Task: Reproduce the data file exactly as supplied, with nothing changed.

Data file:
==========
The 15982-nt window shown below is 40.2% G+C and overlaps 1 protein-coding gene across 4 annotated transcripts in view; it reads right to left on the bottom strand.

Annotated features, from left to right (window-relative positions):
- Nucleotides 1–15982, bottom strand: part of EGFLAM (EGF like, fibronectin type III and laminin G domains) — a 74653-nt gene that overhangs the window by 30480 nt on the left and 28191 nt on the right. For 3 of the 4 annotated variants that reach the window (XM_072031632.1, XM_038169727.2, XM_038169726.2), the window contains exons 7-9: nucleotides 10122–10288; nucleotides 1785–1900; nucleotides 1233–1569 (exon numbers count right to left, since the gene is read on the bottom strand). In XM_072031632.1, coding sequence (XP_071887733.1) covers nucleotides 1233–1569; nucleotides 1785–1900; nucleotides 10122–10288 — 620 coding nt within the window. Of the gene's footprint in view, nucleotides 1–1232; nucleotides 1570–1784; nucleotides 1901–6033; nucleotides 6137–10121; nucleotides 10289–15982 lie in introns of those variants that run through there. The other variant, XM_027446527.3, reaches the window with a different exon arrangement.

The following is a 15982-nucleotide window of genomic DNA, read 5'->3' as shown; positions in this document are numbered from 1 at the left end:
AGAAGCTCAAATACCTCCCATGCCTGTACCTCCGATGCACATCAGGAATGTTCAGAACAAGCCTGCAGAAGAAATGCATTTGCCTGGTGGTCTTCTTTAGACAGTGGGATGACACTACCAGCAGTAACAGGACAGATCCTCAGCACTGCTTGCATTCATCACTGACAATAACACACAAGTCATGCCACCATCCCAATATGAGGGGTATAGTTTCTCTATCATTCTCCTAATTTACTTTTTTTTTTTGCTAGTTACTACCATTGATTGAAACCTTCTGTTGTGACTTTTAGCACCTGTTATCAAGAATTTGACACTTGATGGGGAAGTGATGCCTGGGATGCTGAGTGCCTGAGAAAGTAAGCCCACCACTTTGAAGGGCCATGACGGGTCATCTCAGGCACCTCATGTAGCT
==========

The 15982-nt window shown below is 40.2% G+C and overlaps 1 protein-coding gene across 4 annotated transcripts in view; it reads right to left on the bottom strand.

Annotated features, from left to right (window-relative positions):
- Nucleotides 1–15982, bottom strand: part of EGFLAM (EGF like, fibronectin type III and laminin G domains) — a 74653-nt gene that overhangs the window by 30480 nt on the left and 28191 nt on the right. For 3 of the 4 annotated variants that reach the window (XM_072031632.1, XM_038169727.2, XM_038169726.2), the window contains exons 7-9: nucleotides 10122–10288; nucleotides 1785–1900; nucleotides 1233–1569 (exon numbers count right to left, since the gene is read on the bottom strand). In XM_072031632.1, coding sequence (XP_071887733.1) covers nucleotides 1233–1569; nucleotides 1785–1900; nucleotides 10122–10288 — 620 coding nt within the window. Of the gene's footprint in view, nucleotides 1–1232; nucleotides 1570–1784; nucleotides 1901–6033; nucleotides 6137–10121; nucleotides 10289–15982 lie in introns of those variants that run through there. The other variant, XM_027446527.3, reaches the window with a different exon arrangement.

The following is a 15982-nucleotide window of genomic DNA, read 5'->3' as shown; positions in this document are numbered from 1 at the left end:
AGAAGCTCAAATACCTCCCATGCCTGTACCTCCGATGCACATCAGGAATGTTCAGAACAAGCCTGCAGAAGAAATGCATTTGCCTGGTGGTCTTCTTTAGACAGTGGGATGACACTACCAGCAGTAACAGGACAGATCCTCAGCACTGCTTGCATTCATCACTGACAATAACACACAAGTCATGCCACCATCCCAATATGAGGGGTATAGTTTCTCTATCATTCTCCTAATTTACTTTTTTTTTTTGCTAGTTACTACCATTGATTGAAACCTTCTGTTGTGACTTTTAGCACCTGTTATCAAGAATTTGACACTTGATGGGGAAGTGATGCCTGGGATGCTGAGTGCCTGAGAAAGTAAGCCCACCACTTTGAAGGGCCATGACGGGTCATCTCAGGCACCTCATGTAGCT